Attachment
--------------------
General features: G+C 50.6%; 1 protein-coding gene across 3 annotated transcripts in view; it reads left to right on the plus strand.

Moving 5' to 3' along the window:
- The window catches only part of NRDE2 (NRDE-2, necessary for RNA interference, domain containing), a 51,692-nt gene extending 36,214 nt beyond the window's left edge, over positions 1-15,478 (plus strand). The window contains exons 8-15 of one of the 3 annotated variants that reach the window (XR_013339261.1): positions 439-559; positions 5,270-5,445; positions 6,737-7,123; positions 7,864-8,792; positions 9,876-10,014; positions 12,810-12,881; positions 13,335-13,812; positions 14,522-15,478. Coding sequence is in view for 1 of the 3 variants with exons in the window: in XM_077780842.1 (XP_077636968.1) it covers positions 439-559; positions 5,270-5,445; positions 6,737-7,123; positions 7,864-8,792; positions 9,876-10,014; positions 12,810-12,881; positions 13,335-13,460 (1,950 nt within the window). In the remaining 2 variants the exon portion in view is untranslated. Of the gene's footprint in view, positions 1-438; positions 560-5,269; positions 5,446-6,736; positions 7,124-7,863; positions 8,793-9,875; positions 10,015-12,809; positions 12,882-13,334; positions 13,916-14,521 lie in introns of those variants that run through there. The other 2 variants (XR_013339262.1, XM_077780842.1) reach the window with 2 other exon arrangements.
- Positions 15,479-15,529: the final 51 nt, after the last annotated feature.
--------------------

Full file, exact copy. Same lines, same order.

General features: G+C 50.6%; 1 protein-coding gene across 3 annotated transcripts in view; it reads left to right on the plus strand.

Moving 5' to 3' along the window:
- The window catches only part of NRDE2 (NRDE-2, necessary for RNA interference, domain containing), a 51,692-nt gene extending 36,214 nt beyond the window's left edge, over positions 1-15,478 (plus strand). The window contains exons 8-15 of one of the 3 annotated variants that reach the window (XR_013339261.1): positions 439-559; positions 5,270-5,445; positions 6,737-7,123; positions 7,864-8,792; positions 9,876-10,014; positions 12,810-12,881; positions 13,335-13,812; positions 14,522-15,478. Coding sequence is in view for 1 of the 3 variants with exons in the window: in XM_077780842.1 (XP_077636968.1) it covers positions 439-559; positions 5,270-5,445; positions 6,737-7,123; positions 7,864-8,792; positions 9,876-10,014; positions 12,810-12,881; positions 13,335-13,460 (1,950 nt within the window). In the remaining 2 variants the exon portion in view is untranslated. Of the gene's footprint in view, positions 1-438; positions 560-5,269; positions 5,446-6,736; positions 7,124-7,863; positions 8,793-9,875; positions 10,015-12,809; positions 12,882-13,334; positions 13,916-14,521 lie in introns of those variants that run through there. The other 2 variants (XR_013339262.1, XM_077780842.1) reach the window with 2 other exon arrangements.
- Positions 15,479-15,529: the final 51 nt, after the last annotated feature.